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Knowing the Enemy - ASHARQ AL-AWSAT English Archive
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In a move that surprised many, the US military acknowledged on Sunday that its officials have met with insurgents in Iraq . But who are the groups perpetuating violence across the country?

A year ago, US military forces were claiming that Afghan Arab fighters were entering Iraqi in their droves, yet denied that they represented the major force driving the insurgency. Instead, the US command insisted its forces were being targeted by groups loyal to the former regime of deposed Iraqi leader Saddam Hussein.

It is only in the last few weeks that the US stance has shifted dramatically. The military is finally admitting that thousand of Arab fighters are active in Iraq and pose a real threat, especially in the North and Central regions. This truth has been known to us despite their constant denials. During the second battle for Fallujah, the US military issued a number of statements minimizing the role of foreigners in the fighting and estimating their numbers to be “close to 4000 as most of the arrested were Iraqis, with only 28 foreigners.” Of those, “six were Egyptian, six Syrian; three were Saudi, another three Sudanese, two Jordanian, and one fighter each from Libya , Britain , Yugoslavia , Tunisia , Palestine , and Iraqi Kurdistan.”

One of the reports in the media included amazing detail on the twenty mosques in the city, out of a total of one hundred thirty three that were being used by insurgents to fight US forces and store ammunition. The report also spoke highly of the fighters’ high organization after “the discovery of centers to counterfeit passports, ID cards, credit cards, and vehicle registration plates.” Are we to believe that the US military failed to understand its enemy? Or, was it withholding information on insurgents to avoid publicizing their cause?

The one thing we are sure of, however, is that politicians need to know the facts on the ground to formulate their policies accordingly. In addition, an increased knowledge of one’s opponents and their needs complicates matters and make events harder to control. In the case of Iraq , if the rumor that insurgents hail from foreign countries proves to be true, internal criticism of the current political system will be dismissed. The solution becomes an agreement between the US and Iraq ’s neighbors to halt the influx of foreign fighters.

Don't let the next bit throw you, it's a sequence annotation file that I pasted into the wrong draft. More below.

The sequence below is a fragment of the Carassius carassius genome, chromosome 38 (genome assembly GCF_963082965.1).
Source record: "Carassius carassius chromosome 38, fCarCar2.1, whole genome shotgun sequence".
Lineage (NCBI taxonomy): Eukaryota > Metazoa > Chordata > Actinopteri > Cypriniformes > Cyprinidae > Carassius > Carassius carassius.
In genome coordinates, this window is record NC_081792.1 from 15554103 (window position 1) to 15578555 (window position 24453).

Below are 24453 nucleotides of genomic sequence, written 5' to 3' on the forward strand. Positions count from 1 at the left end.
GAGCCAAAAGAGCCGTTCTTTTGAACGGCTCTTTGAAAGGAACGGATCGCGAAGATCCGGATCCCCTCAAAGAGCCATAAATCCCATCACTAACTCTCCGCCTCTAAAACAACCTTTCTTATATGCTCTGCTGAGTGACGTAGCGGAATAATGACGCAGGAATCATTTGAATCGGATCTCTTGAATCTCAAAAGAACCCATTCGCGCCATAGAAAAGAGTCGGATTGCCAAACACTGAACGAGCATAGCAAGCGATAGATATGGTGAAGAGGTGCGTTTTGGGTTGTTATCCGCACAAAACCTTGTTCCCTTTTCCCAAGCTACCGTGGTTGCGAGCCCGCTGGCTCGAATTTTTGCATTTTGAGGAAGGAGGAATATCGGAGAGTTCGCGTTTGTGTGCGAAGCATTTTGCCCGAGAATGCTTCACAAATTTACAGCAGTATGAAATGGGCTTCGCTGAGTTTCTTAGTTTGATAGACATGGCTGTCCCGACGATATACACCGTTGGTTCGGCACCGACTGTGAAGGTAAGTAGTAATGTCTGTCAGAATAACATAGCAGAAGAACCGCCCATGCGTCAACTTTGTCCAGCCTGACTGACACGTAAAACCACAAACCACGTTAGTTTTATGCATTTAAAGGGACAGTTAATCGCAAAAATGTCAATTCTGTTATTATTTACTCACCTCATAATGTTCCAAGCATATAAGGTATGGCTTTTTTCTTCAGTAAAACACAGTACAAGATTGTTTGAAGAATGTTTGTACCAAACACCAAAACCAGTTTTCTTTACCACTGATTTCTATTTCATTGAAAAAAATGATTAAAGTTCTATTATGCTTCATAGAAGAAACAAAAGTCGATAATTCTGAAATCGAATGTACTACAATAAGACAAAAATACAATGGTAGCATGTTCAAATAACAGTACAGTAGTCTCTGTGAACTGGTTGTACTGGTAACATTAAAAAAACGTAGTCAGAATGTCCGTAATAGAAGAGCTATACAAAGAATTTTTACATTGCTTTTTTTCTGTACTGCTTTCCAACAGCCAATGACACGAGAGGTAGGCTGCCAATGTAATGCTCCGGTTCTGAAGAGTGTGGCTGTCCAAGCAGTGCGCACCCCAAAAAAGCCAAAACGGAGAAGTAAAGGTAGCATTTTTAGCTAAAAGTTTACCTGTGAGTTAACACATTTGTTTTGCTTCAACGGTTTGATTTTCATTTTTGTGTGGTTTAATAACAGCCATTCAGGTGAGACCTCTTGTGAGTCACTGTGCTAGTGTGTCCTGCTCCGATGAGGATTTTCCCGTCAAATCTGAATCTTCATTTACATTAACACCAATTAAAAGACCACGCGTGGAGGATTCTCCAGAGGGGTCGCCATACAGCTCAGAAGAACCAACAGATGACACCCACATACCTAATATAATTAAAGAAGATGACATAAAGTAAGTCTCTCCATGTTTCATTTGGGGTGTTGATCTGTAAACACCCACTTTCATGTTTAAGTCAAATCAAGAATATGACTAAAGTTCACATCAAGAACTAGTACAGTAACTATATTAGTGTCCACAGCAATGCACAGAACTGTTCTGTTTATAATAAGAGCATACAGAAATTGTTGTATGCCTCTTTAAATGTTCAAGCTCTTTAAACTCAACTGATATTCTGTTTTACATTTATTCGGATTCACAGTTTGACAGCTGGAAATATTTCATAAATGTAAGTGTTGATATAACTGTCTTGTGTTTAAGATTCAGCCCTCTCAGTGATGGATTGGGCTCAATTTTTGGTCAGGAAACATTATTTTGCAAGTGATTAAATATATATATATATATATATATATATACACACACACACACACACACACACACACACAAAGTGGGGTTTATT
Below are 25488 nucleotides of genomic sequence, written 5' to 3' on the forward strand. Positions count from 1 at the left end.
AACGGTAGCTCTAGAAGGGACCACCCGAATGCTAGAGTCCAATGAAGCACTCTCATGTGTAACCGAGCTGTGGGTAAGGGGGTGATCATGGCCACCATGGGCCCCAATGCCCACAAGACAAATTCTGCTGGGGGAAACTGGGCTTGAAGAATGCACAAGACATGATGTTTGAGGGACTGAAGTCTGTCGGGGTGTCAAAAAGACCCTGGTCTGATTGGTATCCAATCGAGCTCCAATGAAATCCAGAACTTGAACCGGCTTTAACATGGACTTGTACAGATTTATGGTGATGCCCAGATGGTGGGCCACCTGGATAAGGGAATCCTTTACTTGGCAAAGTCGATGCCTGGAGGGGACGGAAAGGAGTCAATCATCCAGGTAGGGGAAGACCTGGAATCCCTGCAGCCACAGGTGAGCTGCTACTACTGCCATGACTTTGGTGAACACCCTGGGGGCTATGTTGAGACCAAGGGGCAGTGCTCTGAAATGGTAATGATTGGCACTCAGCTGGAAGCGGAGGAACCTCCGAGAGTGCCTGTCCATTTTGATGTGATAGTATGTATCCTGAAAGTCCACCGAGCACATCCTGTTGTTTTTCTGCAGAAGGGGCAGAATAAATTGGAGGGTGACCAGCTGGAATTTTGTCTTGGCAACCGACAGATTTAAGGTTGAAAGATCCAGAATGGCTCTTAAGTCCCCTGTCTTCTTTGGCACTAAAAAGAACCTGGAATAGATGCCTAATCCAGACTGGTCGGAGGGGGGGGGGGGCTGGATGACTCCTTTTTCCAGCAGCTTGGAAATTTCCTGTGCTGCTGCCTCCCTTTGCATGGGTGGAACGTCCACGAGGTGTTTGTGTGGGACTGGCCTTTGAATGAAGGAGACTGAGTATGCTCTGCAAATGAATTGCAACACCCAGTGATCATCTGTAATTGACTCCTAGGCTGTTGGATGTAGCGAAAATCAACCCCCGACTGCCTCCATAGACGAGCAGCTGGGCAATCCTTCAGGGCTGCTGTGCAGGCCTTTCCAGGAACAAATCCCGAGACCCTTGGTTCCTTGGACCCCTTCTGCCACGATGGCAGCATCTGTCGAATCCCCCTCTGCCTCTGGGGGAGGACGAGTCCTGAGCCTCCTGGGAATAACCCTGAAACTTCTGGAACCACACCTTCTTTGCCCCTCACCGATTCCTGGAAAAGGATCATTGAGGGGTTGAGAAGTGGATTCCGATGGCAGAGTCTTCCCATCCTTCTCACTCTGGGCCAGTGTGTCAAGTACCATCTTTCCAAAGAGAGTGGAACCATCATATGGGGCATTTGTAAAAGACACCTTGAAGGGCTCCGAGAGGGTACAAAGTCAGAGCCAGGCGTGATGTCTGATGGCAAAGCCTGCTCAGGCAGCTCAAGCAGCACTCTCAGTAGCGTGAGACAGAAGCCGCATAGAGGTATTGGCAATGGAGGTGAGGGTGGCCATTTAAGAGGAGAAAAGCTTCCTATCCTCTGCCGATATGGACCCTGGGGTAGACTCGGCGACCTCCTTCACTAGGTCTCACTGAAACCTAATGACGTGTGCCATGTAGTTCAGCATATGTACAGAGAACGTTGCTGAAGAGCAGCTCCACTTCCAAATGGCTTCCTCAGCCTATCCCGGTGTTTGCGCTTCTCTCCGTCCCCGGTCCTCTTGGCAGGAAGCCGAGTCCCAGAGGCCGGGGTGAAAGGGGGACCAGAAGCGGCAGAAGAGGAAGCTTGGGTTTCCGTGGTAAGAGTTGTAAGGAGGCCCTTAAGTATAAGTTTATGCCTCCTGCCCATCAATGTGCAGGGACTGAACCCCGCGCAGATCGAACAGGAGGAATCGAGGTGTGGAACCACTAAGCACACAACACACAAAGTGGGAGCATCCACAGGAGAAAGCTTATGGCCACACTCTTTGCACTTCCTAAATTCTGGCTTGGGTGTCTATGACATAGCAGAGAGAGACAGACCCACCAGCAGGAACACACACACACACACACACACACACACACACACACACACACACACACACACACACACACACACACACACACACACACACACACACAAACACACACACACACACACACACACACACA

However, if the insurgency turns out to be made up of Iraqis, the political solution will be to enhance communication and negotiate with the fighters so a peaceful Iraq can become a reality. Of course many of the fighters reject outright US military presence in the country. This problem can be addressed by a timetable that ensures the departure of US forces if the violence subsides. Others demand participation in the political process. They should be incorporated into local politics without infringing on the rights of any current participants.

To be honest, all opposition factions in Iraq can be brought into the fold. As for foreign powers, whether independent or supported by neighboring countries, a successful solution is almost impossible to attain because their unique cause is violence.

Abdulrahman Al-Rashed

Abdulrahman Al-Rashed

Abdulrahman Al-Rashed is the former general manager of Al-Arabiya television. He is also the former editor-in-chief of Asharq Al-Awsat, and the leading Arabic weekly magazine Al-Majalla. He is also a senior columnist in the daily newspapers Al-Madina and Al-Bilad. He has a US post-graduate degree in mass communications, and has been a guest on many TV current affairs programs. He is currently based in Dubai.

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